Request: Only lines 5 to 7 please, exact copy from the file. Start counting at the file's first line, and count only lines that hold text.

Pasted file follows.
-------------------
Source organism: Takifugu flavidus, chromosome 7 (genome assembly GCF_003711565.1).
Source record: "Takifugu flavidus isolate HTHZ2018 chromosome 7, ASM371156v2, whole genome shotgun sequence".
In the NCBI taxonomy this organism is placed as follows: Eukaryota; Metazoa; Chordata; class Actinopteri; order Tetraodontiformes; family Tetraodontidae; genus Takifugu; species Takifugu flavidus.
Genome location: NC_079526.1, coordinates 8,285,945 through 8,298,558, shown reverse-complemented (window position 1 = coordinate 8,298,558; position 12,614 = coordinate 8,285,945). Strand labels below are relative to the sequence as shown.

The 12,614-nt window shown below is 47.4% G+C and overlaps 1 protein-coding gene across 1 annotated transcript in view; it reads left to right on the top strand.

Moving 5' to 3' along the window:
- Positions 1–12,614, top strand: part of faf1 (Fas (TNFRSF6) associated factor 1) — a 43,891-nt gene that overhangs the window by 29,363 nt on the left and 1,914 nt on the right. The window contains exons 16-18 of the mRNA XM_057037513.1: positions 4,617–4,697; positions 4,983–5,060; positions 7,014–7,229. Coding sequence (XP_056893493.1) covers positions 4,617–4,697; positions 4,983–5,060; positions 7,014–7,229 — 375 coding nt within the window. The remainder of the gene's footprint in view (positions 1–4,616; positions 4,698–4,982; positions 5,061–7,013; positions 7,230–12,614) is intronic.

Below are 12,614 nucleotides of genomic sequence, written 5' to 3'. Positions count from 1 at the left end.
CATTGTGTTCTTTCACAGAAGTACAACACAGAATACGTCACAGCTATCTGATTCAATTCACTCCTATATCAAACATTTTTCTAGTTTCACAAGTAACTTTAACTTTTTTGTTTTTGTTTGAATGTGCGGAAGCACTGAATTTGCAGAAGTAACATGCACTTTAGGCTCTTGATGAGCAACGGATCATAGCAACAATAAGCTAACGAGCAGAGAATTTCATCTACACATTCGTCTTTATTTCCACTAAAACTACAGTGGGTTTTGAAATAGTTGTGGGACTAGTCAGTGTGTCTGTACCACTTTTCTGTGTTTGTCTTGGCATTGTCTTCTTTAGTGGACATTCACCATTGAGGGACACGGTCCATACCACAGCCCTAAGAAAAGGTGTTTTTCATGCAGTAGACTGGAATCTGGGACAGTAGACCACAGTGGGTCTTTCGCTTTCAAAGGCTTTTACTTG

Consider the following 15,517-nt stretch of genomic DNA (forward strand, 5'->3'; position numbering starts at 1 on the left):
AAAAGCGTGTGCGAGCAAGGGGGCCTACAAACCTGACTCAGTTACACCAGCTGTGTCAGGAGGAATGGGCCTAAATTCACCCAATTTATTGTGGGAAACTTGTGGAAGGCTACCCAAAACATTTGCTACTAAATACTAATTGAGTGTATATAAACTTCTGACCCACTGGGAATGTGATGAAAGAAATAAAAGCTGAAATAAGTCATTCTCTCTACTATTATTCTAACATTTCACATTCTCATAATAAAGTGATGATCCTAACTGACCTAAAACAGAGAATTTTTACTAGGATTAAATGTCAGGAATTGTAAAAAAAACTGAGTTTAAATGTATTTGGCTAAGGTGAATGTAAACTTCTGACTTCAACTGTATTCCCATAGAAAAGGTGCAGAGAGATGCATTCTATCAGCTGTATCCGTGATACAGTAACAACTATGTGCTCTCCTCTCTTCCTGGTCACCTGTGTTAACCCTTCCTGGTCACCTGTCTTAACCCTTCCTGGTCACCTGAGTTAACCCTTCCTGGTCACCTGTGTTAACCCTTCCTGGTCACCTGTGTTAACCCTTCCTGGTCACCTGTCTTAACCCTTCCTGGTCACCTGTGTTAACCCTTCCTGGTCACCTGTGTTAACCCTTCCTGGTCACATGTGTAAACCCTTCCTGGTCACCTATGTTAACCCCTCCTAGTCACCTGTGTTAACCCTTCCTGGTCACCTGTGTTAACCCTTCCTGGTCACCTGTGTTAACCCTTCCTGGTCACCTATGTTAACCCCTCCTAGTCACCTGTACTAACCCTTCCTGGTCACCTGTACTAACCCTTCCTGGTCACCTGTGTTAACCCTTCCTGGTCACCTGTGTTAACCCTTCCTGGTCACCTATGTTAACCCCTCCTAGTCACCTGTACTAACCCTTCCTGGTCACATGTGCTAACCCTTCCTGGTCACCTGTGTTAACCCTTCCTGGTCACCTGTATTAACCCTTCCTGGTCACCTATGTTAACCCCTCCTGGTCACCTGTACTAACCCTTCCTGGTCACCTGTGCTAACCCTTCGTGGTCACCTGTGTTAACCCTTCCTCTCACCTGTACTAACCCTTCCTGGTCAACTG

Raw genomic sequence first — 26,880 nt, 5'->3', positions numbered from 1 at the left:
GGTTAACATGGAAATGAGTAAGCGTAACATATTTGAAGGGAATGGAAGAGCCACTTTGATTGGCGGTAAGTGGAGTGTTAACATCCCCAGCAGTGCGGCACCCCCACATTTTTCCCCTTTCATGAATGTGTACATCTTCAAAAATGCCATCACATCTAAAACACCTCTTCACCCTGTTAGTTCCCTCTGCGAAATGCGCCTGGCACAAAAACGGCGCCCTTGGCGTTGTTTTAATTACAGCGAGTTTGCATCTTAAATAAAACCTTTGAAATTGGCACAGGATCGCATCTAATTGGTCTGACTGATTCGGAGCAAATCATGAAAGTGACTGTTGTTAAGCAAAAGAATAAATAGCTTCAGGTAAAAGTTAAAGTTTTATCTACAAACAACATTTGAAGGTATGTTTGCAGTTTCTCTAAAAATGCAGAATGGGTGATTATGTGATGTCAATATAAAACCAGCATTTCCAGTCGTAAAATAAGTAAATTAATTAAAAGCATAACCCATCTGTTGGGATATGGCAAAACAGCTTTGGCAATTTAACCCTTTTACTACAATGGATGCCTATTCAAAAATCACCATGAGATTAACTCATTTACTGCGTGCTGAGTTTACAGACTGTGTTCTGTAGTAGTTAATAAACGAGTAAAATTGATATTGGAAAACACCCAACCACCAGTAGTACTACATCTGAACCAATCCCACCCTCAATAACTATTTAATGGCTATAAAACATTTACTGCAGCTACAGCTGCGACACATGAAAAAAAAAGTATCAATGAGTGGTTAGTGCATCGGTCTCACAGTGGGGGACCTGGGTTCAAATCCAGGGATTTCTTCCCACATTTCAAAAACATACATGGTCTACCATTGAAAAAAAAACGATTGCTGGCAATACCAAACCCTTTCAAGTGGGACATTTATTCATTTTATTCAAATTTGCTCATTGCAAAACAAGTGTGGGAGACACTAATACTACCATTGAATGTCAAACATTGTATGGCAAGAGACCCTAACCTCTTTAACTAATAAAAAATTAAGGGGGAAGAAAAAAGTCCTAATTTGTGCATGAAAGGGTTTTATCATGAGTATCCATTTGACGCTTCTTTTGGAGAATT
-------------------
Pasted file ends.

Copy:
The 12,614-nt window shown below is 47.4% G+C and overlaps 1 protein-coding gene across 1 annotated transcript in view; it reads left to right on the top strand.

Moving 5' to 3' along the window:
- Positions 1–12,614, top strand: part of faf1 (Fas (TNFRSF6) associated factor 1) — a 43,891-nt gene that overhangs the window by 29,363 nt on the left and 1,914 nt on the right. The window contains exons 16-18 of the mRNA XM_057037513.1: positions 4,617–4,697; positions 4,983–5,060; positions 7,014–7,229. Coding sequence (XP_056893493.1) covers positions 4,617–4,697; positions 4,983–5,060; positions 7,014–7,229 — 375 coding nt within the window. The remainder of the gene's footprint in view (positions 1–4,616; positions 4,698–4,982; positions 5,061–7,013; positions 7,230–12,614) is intronic.